>me, handing them out to new acquaintances as a sort of preemptive
>secure channel.

You're talking about manual key distribution here.  This works the
same for both OTPs and conventional encryption.  The difference is
that managing the keys in a secure way is *much* easier when you're
doing conventional encryption.  The only advantage using a one-time
pad gives here is that you don't have to worry about cryptanalysis.

And one-time pad encryption can't be used with anything but manual key
distribution, or other methods that are at least as awkward (like
quantum key distribution).  You can't hand me a business card with
your PGP fingerprint on it and establish secure communications with me
using a one-time pad, but you can using PGP and conventional crypto.  

>Excuse me?  This would in fact be a _perfect_ way to distribute key
>material for _other_ cryptosystems, such as PGP, SSH, IPSec, openvpn,
>gaim-encryption etc. etc.  You see, he's right in that the key
>distribution problem is the hardest problem for most computer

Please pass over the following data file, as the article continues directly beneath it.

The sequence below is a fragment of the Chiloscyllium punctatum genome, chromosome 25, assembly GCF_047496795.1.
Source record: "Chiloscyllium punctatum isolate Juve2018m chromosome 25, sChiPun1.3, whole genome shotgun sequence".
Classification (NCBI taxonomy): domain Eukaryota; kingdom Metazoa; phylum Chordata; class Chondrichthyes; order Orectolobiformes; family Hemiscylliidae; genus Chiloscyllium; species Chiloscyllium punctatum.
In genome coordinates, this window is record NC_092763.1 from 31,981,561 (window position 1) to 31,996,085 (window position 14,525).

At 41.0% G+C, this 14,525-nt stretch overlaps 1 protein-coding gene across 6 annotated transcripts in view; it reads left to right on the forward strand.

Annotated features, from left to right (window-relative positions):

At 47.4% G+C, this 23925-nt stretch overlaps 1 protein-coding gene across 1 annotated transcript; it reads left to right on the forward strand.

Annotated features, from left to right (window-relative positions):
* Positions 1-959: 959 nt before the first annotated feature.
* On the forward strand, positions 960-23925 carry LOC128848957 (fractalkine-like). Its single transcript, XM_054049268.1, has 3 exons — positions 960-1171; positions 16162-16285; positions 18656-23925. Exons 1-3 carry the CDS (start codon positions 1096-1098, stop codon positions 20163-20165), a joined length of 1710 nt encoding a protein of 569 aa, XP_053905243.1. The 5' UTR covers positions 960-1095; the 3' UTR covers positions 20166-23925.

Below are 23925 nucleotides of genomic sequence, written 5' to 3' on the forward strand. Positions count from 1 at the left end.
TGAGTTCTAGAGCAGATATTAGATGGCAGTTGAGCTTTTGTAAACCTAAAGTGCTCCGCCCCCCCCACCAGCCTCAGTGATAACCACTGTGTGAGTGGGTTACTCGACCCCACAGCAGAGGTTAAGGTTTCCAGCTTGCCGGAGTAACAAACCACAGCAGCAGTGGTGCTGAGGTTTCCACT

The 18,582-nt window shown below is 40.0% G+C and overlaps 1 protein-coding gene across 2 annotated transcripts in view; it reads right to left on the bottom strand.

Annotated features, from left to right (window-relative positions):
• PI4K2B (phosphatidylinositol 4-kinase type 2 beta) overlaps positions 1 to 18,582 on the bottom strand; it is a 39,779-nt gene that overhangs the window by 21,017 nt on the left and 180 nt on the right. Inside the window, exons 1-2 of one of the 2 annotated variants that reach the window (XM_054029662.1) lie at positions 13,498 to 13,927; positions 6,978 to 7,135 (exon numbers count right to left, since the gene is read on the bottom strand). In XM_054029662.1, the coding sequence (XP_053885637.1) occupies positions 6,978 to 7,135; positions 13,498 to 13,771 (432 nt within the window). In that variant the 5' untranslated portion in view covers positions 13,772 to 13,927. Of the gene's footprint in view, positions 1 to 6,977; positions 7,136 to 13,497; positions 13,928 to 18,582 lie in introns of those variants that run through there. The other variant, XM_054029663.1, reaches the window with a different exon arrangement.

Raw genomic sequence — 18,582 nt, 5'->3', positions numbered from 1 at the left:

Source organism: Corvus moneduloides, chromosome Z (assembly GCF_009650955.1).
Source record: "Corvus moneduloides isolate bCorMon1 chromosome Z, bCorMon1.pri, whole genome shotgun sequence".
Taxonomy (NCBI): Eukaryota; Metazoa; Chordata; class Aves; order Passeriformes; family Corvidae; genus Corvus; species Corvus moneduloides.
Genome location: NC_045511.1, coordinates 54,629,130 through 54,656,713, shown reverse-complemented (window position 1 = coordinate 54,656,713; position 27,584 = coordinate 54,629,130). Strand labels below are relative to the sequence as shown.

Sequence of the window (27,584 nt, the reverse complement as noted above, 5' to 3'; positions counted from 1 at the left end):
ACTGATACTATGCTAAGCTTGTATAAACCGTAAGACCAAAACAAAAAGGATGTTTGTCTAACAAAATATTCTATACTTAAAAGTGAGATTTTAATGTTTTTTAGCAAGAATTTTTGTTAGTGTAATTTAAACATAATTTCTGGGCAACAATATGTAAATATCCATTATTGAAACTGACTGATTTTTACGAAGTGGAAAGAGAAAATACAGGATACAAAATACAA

>cryptosystems.  So the OTP system I described here is the perfect
>complement for those systems; it gives them a huge tug on their
>bootstraps, gets them running on their own power.

But then you're not using an OTP anymore.  And there's no need for a
station wagon full of DVDs, you can use a piece of paper with a
32-digit hex string on it to exchange the AES key, ugly though that
is to type in.  In fact, there are some procedures people have worked
out to do this.  But it doesn't scale well.  

>I'm not sure it is even limited to this use case.  For example, before
>a ship sets out to sea, you could load it up with enough key material
>to last a few millenia.  How much key material could a courier carry? 
>I bet it's a lot.  As they say, "never underestimate the bandwidth of